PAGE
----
Scottish sports comment: Thursday marks a year since the fabric of Scottish football was ripped asunder by the gravest crisis in its long history when Rangers crashed into administration.
Since Valentine’s Day 2012 the noise has barely subsided. The story of their subsequent liquidation, reformation and entry into the Third Division is one which we are still living through, with the dust yet to settle.
It is only now 12 months on from the nuclear button being pressed by HMRC — to halt the non-payment of tax by, ahem, maverick owner Craig Whyte — that we begin to get a full sense of the epoch making events which unfolded.
So what have we learned in a year? Well, for one thing the Ibrox support is now less likely to be quite so blithe about who’s running the show.
No-one could say they’ve ever been an instinctively rebellious bunch, but surely they will never again be so slow to question the powers that be?
Fans will be have been pleased to see that the SFA intend to pursue the man once once described as a “Motherwell-born billionaire” through the courts over an unpaid fine of £200,000. They would do well to also consider what led to his taking control of their club for £1.
There will also have been genuine concern about Singaporean company Orlit Enterprises considering a winding-up order against Rangers for an outstanding debt of £400,000.
OK, Rangers sought to downplay this, calling the claim “not legitimate,” but that’s to be expected because any hint of financial weakness could yet be ruinous to Charles Green’s group of investors.
Dismissing the matter as a mere trifle no longer works though, with the media unlikely to cool their interest in the club’s affairs.
Perhaps Ally McCoist strikes the right note in saying: “I’m actually delighted the finances of the club are being scrutinised ... I would hope the fans would think it is a good thing.”
Scottish football at large now sees a diminished power in Govan. Certainly there has been a loosening of the old ties which held the Light Blues as a major social and economic force. Rangers are still a wounded animal, but are unlikely to remain so forever.
As for the future? Well, I doubt there can be any sniff of detente until the findings of the SPL investigation into dual contracts are released and the HMRC appeal over the “big tax case” is concluded.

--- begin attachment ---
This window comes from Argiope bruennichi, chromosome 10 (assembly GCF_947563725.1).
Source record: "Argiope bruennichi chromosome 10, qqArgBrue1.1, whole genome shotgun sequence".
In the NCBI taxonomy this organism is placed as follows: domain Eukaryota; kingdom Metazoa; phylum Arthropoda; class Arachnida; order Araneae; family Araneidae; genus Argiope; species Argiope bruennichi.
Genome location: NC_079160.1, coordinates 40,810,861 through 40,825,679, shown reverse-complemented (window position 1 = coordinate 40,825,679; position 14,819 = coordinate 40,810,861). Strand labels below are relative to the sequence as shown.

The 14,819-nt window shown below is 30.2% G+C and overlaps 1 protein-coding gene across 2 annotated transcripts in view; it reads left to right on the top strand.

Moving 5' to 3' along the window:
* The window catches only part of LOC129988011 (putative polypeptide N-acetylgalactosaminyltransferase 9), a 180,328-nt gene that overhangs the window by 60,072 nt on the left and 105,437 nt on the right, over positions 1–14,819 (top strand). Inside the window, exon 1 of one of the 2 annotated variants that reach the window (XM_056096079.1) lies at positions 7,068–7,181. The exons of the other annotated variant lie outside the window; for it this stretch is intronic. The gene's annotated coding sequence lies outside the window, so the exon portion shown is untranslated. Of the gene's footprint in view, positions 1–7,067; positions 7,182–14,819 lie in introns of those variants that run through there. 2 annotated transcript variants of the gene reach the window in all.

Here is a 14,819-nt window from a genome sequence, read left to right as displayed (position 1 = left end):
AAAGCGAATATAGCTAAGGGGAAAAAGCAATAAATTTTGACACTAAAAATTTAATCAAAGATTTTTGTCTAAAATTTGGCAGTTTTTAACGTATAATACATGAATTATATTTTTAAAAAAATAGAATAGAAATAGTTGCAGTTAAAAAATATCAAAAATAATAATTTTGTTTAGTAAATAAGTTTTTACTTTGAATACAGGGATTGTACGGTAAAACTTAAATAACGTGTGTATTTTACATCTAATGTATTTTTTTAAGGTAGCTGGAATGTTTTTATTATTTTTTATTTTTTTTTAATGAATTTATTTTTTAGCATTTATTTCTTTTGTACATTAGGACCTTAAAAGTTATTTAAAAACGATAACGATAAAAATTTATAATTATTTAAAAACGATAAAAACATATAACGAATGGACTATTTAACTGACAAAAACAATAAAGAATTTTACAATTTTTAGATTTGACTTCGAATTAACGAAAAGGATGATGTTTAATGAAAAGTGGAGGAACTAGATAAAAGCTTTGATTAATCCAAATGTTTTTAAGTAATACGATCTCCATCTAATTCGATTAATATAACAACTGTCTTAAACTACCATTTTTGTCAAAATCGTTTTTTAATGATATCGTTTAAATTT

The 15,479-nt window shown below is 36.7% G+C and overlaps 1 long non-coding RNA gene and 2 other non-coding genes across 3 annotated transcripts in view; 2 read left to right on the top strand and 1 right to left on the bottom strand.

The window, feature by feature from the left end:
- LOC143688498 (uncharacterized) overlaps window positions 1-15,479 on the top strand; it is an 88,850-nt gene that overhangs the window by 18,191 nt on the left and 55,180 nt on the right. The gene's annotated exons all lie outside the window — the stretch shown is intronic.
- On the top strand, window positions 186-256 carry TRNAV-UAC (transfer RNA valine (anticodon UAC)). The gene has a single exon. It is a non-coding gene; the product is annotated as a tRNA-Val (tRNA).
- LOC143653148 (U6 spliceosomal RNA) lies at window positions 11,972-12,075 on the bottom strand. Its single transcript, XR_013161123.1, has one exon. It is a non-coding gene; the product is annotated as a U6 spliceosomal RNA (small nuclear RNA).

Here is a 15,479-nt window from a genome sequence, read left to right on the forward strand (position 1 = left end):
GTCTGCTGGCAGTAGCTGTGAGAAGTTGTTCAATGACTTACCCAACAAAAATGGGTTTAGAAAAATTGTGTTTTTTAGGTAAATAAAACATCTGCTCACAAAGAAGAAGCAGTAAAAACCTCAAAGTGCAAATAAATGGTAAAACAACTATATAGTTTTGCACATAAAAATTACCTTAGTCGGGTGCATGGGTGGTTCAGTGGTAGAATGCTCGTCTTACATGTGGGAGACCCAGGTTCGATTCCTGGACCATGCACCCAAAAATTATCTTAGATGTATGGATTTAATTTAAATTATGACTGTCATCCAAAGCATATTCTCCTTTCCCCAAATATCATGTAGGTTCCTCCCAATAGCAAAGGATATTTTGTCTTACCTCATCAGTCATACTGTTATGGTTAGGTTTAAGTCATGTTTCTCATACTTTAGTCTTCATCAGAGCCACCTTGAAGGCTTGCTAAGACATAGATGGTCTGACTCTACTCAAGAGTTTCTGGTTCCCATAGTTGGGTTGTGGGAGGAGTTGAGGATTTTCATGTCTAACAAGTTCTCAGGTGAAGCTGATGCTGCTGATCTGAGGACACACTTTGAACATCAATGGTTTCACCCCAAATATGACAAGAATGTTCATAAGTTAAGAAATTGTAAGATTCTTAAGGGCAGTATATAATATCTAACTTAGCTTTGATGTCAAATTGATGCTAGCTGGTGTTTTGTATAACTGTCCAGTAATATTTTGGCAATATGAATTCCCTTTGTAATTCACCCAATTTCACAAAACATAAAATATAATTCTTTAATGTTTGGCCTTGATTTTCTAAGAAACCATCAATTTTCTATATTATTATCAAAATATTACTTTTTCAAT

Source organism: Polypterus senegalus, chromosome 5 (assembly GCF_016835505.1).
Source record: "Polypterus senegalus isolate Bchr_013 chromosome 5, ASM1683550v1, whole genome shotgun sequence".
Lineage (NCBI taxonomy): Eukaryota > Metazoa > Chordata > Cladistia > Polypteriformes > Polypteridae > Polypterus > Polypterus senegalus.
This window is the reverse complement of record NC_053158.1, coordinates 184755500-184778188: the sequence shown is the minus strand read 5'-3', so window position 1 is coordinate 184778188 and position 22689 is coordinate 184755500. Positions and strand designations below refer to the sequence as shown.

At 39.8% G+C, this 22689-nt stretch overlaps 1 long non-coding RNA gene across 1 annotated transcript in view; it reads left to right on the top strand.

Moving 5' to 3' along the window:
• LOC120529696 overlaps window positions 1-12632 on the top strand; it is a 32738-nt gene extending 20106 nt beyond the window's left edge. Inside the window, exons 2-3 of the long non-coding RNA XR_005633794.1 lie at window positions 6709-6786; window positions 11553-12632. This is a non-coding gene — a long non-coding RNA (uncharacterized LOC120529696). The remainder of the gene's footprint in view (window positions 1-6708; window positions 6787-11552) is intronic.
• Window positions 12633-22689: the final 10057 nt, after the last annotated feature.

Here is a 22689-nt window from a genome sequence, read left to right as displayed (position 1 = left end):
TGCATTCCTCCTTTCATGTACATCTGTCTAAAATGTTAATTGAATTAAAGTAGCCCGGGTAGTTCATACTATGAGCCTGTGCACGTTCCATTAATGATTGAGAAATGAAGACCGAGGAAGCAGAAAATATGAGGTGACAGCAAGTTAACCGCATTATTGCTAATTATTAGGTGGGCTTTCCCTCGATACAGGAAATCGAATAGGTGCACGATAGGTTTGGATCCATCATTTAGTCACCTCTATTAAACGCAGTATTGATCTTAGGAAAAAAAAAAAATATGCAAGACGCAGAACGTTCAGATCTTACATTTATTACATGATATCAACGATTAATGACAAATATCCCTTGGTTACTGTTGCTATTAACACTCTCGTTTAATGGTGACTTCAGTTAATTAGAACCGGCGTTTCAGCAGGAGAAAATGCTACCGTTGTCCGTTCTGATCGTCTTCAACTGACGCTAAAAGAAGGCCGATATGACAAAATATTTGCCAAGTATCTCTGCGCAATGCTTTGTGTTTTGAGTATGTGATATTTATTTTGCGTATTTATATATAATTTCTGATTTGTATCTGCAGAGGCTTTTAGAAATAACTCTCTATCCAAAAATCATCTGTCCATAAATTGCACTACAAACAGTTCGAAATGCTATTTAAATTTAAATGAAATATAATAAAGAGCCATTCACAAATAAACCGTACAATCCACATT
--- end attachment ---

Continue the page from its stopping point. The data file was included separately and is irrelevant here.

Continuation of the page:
For the moment we are living through an entrenched PR battle akin to having the phoney war after the armistice.
This sees regular tub-thumping pronouncements from Ibrox about possible moves to England, vendettas against the club, and its global potential as a brand.
Meanwhile Celtic fans and others routinely mock their old rivals as Sevco, Zombies or The Rangers — each label a nod to the liquidation process of last summer.
To friends they remain simply Rangers with an untouched history stretching back a full 140 years.
This stuff is of no little importance for boiled down it is about writing the lasting and authoritative account of this tumultuous period.
Who will win? I’d give it another year, at least.
It was a shock to learn that Scotland goalkeeper Craig Gordon thinks his career could well be over at the tender age of 30.
Gordon, who seemed to break into the Heart of Midlothian side as a skinny youth just five minutes ago — though it was actually 11 years back — has said he’s unsure whether he will play again and is therefore keen to try his hand at coaching.
This is the result of serious knee and arm injuries while with Sunderland, who released him last May.
He’s been without a club since, but seems to be enjoying a new role helping out behind the scenes at Dumbarton.
It should not be so. Goalies are expected to perform between the sticks well into middle age in the manner of Italian great Dino Zoff, Peter Shilton and Ronnie Simpson, who won the European Cup with Celtic aged 36.
Gordon has much to offer and has also suggested he is “not throwing the towel in yet.” That is gratifying to hear of course.
Still, evidence suggests that getting into coaching at an early age can make for a distinguished managerial career.
One hopes that will come only in the fullness of time.
Small steps can lead to great bounds forward, but it would be foolish to get carried away at Scotland’s 34-10 win over Italy.
Yes, victory, with four tries along the way, was most welcome given it was no forgone conclusion since the Italians had already beaten France.
Scotland have the immense benefit of playing their next two games at home — to Ireland and Wales — and they should seek to make the most of such advantage.
Scrum-half Greig Laidlaw hit the nail on the head after the Murrayfield victory, saying: “We need to go away and think about why we won this game.”
Absolutely right, for the frustration is that for far too long the Scots have been only a team of promise.
Scotland interim coach Scott Johnson (right) and his staff now have their target — one which is certainly achievable — and that is to emerge with credit from the Six Nations.
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